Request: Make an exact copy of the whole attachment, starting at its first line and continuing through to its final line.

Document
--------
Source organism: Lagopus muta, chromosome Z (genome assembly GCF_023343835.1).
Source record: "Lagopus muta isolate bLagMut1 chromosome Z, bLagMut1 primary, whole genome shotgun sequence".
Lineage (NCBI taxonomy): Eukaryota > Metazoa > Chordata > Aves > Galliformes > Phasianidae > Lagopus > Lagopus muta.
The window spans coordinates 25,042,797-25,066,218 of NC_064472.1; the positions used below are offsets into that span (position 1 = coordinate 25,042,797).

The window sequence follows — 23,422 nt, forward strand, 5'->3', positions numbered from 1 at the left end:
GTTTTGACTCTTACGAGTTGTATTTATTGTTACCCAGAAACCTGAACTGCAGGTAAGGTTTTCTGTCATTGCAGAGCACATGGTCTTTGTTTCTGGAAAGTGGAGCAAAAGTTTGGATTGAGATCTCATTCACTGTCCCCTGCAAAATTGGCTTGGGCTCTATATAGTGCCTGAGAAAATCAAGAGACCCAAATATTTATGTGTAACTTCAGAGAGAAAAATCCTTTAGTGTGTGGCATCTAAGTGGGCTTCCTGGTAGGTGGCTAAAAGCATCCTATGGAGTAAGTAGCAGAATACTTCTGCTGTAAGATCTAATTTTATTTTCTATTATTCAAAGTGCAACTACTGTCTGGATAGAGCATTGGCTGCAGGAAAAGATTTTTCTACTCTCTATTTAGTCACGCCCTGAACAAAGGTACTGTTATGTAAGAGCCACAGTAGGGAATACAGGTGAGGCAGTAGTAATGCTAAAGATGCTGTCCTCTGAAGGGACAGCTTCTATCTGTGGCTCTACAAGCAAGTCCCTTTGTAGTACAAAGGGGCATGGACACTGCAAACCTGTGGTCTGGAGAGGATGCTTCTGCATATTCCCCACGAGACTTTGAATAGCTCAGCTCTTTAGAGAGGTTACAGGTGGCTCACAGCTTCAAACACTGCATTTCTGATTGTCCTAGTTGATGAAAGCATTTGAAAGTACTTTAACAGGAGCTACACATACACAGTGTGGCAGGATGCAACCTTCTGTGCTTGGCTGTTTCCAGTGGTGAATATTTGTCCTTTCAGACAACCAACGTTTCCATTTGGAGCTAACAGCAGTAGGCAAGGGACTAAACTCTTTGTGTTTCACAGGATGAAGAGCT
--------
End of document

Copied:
Source organism: Lagopus muta, chromosome Z (genome assembly GCF_023343835.1).
Source record: "Lagopus muta isolate bLagMut1 chromosome Z, bLagMut1 primary, whole genome shotgun sequence".
Lineage (NCBI taxonomy): Eukaryota > Metazoa > Chordata > Aves > Galliformes > Phasianidae > Lagopus > Lagopus muta.
The window spans coordinates 25,042,797-25,066,218 of NC_064472.1; the positions used below are offsets into that span (position 1 = coordinate 25,042,797).

The window sequence follows — 23,422 nt, forward strand, 5'->3', positions numbered from 1 at the left end:
GTTTTGACTCTTACGAGTTGTATTTATTGTTACCCAGAAACCTGAACTGCAGGTAAGGTTTTCTGTCATTGCAGAGCACATGGTCTTTGTTTCTGGAAAGTGGAGCAAAAGTTTGGATTGAGATCTCATTCACTGTCCCCTGCAAAATTGGCTTGGGCTCTATATAGTGCCTGAGAAAATCAAGAGACCCAAATATTTATGTGTAACTTCAGAGAGAAAAATCCTTTAGTGTGTGGCATCTAAGTGGGCTTCCTGGTAGGTGGCTAAAAGCATCCTATGGAGTAAGTAGCAGAATACTTCTGCTGTAAGATCTAATTTTATTTTCTATTATTCAAAGTGCAACTACTGTCTGGATAGAGCATTGGCTGCAGGAAAAGATTTTTCTACTCTCTATTTAGTCACGCCCTGAACAAAGGTACTGTTATGTAAGAGCCACAGTAGGGAATACAGGTGAGGCAGTAGTAATGCTAAAGATGCTGTCCTCTGAAGGGACAGCTTCTATCTGTGGCTCTACAAGCAAGTCCCTTTGTAGTACAAAGGGGCATGGACACTGCAAACCTGTGGTCTGGAGAGGATGCTTCTGCATATTCCCCACGAGACTTTGAATAGCTCAGCTCTTTAGAGAGGTTACAGGTGGCTCACAGCTTCAAACACTGCATTTCTGATTGTCCTAGTTGATGAAAGCATTTGAAAGTACTTTAACAGGAGCTACACATACACAGTGTGGCAGGATGCAACCTTCTGTGCTTGGCTGTTTCCAGTGGTGAATATTTGTCCTTTCAGACAACCAACGTTTCCATTTGGAGCTAACAGCAGTAGGCAAGGGACTAAACTCTTTGTGTTTCACAGGATGAAGAGCT